genes, memes and arts spots
Dr. Dean Hamer, director of gene structure and regulation unit at U.S. National Cancer Institute, wrote a book about the ‘God Gene’, trying to identify a gene responsible for religious beliefs. He was attacked by Barbara J. King, Professor of Anthropology, University of Oklahoma, who said that “Hamer needs to find a gene for recognizing fiction masquerading as science”. This made me think that there could be a gene responsible for fiction and other works of art.
Could there be different genes in the human constitution, enabling some people to create fiction, others to paint or compose music? Or could there be an Arts Spot in the brain? After all scientists like Vilayanur Ramachandran from the University of California, San Diego have been searching for a ‘God Spot’ in the brain which controls religious faith. If so why not an Arts Spot?
On the subject of music, David Huron, Professor of Music, Ohio State University, suggests that a “Music Gene” would have in existed very early in the history of mankind, as the oldest known musical instrument the “Divje baby flute”, carved out of a bone, is 40,000 years old.
The thirst for knowledge and to find explanations for anything and everything is a part of human nature, which is probably the influence of another gene. Only some of this knowledge is useful to mankind, while some can be used to harm ourselves and others.
The U.S. government ran a Human Genome Project (HGP), to identify the 20,000 to 25,000 genes in human DNA, spending US$ 2.7 billion. Genes hold the information to build and maintain the cells in our bodies and pass genetic traits to our children. The HGP study poses many questions, due to the threat of misuse or exploitation of the data gathered. One of the goals of the HGP is to transfer “related technologies” to the private sector. What if a scientist or a business organization patents the creativity gene, and what if they claim royalty or patent rights for any novel, a painting or a song created by a person carrying this gene? Currently over three million genome-related patent applications have been filed.
At the same time other scientists are trying to map the brain, to find which part of the brain is responsible for each action or emotion. Neuroesthetics is a new term coined in 2002 for the scientific study of the neural bases for the contemplation and creation of a work of art.
University of Arizona neuroscientist Charles Higgins says “the idea of monitoring and influencing consciousness with a physical neural interphase is the most plausible”. He was commenting on the sci-fi thriller, ‘Source Code’, where a computer program enables one person to cross over into another man’s mind. There is on-going research to develop equipment for mind reading. This could enable someone to steal a new creative idea from an artiste and get away with it, because the victim would not be able to establish a claim.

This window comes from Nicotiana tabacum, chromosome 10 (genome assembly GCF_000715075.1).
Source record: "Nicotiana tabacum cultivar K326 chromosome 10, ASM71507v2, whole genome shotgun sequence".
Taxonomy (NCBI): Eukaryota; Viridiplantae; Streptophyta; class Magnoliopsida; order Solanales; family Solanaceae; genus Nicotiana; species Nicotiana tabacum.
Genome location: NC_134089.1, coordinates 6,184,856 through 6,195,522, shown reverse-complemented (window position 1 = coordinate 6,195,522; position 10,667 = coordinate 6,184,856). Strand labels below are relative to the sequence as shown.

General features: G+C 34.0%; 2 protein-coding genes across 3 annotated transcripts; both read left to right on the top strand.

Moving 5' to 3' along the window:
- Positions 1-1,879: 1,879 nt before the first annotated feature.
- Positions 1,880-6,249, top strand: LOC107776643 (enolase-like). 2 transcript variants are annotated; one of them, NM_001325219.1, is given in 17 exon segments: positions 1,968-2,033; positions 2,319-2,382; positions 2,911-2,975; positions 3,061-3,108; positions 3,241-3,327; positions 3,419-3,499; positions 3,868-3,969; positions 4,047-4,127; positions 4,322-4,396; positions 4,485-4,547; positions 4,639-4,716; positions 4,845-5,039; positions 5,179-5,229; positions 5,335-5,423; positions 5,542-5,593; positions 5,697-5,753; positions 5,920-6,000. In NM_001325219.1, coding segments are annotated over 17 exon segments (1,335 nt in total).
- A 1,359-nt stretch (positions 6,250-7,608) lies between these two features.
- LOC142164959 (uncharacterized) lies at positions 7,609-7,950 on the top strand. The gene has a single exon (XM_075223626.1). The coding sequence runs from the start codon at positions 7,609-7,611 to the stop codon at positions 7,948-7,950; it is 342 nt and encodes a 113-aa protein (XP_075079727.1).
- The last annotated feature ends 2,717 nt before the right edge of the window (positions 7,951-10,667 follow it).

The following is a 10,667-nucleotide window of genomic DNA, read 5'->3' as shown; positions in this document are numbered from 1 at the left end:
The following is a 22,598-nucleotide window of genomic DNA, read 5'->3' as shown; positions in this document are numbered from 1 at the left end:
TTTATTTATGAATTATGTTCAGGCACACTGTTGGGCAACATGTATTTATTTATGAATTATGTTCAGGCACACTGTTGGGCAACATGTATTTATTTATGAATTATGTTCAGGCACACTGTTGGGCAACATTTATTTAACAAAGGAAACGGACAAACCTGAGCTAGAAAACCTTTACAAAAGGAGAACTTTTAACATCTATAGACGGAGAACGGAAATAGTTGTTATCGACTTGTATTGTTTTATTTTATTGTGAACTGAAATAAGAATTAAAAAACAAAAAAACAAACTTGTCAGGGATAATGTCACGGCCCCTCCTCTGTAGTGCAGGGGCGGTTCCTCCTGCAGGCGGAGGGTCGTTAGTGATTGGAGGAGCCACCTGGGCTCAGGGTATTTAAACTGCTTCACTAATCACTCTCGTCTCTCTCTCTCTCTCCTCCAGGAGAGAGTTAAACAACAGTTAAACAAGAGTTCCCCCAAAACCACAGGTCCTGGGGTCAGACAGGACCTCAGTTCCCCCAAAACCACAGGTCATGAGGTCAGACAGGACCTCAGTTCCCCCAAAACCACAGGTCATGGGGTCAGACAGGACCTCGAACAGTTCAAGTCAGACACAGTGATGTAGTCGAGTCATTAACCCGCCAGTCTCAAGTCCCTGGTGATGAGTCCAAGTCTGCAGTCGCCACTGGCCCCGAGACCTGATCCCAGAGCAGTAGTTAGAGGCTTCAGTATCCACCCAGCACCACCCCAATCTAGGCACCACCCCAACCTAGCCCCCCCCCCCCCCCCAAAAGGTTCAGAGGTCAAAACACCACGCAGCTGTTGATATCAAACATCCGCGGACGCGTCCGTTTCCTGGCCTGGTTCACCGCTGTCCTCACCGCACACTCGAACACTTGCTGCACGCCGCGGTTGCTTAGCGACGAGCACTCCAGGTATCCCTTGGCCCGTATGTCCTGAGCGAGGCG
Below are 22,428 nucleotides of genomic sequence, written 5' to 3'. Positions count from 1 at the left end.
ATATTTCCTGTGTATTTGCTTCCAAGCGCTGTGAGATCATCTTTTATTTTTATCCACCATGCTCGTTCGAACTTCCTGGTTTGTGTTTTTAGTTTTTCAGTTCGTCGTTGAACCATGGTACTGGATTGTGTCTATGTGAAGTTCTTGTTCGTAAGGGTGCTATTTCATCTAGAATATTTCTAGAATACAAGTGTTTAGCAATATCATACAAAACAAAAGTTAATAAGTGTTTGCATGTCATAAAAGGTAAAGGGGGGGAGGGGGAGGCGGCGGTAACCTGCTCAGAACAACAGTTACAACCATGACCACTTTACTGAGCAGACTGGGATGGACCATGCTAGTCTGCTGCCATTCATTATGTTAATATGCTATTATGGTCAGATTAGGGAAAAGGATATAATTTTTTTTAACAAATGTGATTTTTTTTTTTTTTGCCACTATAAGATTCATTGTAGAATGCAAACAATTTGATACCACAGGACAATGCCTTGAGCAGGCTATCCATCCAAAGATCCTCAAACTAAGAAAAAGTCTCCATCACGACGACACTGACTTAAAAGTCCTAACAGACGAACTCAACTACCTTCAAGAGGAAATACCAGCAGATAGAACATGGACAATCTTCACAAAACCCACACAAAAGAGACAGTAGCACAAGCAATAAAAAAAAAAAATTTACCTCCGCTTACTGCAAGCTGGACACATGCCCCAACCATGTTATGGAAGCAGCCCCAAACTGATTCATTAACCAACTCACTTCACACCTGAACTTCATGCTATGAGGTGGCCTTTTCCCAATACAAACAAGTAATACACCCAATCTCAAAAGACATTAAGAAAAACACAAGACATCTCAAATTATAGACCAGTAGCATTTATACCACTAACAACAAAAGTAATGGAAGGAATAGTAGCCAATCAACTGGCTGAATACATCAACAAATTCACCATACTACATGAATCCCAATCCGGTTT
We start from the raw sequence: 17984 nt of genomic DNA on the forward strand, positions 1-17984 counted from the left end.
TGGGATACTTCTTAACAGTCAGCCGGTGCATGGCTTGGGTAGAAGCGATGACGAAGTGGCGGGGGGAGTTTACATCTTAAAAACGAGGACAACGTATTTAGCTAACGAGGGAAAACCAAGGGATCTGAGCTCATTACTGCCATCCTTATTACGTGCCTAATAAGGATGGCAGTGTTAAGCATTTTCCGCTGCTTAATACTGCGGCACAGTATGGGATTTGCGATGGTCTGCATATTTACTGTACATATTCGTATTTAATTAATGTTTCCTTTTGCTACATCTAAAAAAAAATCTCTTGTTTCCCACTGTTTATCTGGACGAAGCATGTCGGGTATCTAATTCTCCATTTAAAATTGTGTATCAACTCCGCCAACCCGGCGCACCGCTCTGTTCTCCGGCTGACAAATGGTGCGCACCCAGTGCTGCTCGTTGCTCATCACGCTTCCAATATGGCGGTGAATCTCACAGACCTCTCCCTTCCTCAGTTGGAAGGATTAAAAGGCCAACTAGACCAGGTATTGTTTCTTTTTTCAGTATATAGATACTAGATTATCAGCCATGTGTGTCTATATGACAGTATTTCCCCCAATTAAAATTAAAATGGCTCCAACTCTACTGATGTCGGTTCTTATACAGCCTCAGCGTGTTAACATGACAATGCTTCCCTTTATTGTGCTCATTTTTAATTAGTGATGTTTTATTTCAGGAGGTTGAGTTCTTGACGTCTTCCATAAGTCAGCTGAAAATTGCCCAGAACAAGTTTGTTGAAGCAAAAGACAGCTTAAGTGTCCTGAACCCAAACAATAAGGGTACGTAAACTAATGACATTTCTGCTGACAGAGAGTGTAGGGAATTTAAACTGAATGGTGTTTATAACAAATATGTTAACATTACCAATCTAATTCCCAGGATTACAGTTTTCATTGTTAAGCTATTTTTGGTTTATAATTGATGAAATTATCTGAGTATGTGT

Man is developing technology to enable the human brain to control his computers and his machines. He would soon be able to communicate on social networks like twitter or facebook, directly by the brain. This technology perhaps could be used by others, to hack into the human brain, like they hack into computer systems today. Then the hackers could take over our brains and our lives.
If genes are not responsible for creative works of fiction, art or music, then perhaps ‘Memes’ are responsible. Richard Dawkins used the term ‘Meme’ in his 1976 book ‘The Selfish Gene’, to mean a contagious information pattern that replicates by symbiotically infecting human minds and altering their behavior, causing them to propagate the pattern. Meme Central defines the meme as “the basic building blocks of our minds and culture, in the same way that genes are the basic building blocks of biological life.” Genes leap from body to body, while memes leap from brain to brain.
According to Liane M. Gabora, a research fellow at UCLA, memes, unlike genes, do not come packaged with instructions for replication. The brain plays with the memes, suggesting that creativity is strategic – not random.
All these developments bring up a horrifying vision that in the very near future artistic creativity will be monitored and controlled by scientists, and their instruments, in their laboratories. Whether they are called Memes or Genes or Spots in the brain, scientists are trying to interfere with nature and with human freedom, in the name of progress.
If we can Genetically Modify plants today, there is no doubt that scientists in the near future could Genetically Modify human beings too. ( a genetically modified human embryo has already been created by researchers at Cornell in 2007, which they claim was destroyed after a few days). They could soon be making military personnel to fight our wars, and cricketers to win our matches. Further manipulation could make the human being to be pre-programmed to create what the scientists, or those who are paying the scientists, wanted. Needless to say, they could also make creative writers, poets, artists or musicians.
What would be the fate of creative arts in the future?